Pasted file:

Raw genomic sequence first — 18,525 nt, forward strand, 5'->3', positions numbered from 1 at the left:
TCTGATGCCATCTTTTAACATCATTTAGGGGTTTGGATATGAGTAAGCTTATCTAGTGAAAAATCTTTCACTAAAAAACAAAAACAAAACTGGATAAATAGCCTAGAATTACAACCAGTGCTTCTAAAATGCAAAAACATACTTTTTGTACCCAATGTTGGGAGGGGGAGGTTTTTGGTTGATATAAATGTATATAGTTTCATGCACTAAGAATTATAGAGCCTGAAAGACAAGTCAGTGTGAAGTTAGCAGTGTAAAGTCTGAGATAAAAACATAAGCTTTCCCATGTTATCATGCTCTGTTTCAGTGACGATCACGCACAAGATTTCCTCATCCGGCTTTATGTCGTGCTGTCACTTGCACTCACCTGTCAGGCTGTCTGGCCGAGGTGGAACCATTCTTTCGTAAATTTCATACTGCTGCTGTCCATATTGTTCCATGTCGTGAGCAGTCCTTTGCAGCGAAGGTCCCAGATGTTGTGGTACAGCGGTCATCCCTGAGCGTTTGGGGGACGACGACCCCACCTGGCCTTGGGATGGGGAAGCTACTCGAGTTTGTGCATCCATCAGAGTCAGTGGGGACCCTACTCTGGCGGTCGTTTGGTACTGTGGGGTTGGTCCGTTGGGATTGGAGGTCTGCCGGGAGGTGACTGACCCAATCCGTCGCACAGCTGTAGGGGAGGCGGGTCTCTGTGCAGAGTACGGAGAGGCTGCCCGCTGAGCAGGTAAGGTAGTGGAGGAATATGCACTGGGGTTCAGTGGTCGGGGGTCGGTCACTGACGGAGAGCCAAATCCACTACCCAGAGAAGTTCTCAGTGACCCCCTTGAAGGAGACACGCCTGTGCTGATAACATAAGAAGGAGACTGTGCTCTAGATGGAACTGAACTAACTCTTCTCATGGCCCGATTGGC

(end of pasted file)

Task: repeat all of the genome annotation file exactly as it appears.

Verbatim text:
Raw genomic sequence first — 18,525 nt, forward strand, 5'->3', positions numbered from 1 at the left:
TCTGATGCCATCTTTTAACATCATTTAGGGGTTTGGATATGAGTAAGCTTATCTAGTGAAAAATCTTTCACTAAAAAACAAAAACAAAACTGGATAAATAGCCTAGAATTACAACCAGTGCTTCTAAAATGCAAAAACATACTTTTTGTACCCAATGTTGGGAGGGGGAGGTTTTTGGTTGATATAAATGTATATAGTTTCATGCACTAAGAATTATAGAGCCTGAAAGACAAGTCAGTGTGAAGTTAGCAGTGTAAAGTCTGAGATAAAAACATAAGCTTTCCCATGTTATCATGCTCTGTTTCAGTGACGATCACGCACAAGATTTCCTCATCCGGCTTTATGTCGTGCTGTCACTTGCACTCACCTGTCAGGCTGTCTGGCCGAGGTGGAACCATTCTTTCGTAAATTTCATACTGCTGCTGTCCATATTGTTCCATGTCGTGAGCAGTCCTTTGCAGCGAAGGTCCCAGATGTTGTGGTACAGCGGTCATCCCTGAGCGTTTGGGGGACGACGACCCCACCTGGCCTTGGGATGGGGAAGCTACTCGAGTTTGTGCATCCATCAGAGTCAGTGGGGACCCTACTCTGGCGGTCGTTTGGTACTGTGGGGTTGGTCCGTTGGGATTGGAGGTCTGCCGGGAGGTGACTGACCCAATCCGTCGCACAGCTGTAGGGGAGGCGGGTCTCTGTGCAGAGTACGGAGAGGCTGCCCGCTGAGCAGGTAAGGTAGTGGAGGAATATGCACTGGGGTTCAGTGGTCGGGGGTCGGTCACTGACGGAGAGCCAAATCCACTACCCAGAGAAGTTCTCAGTGACCCCCTTGAAGGAGACACGCCTGTGCTGATAACATAAGAAGGAGACTGTGCTCTAGATGGAACTGAACTAACTCTTCTCATGGCCCGATTGGC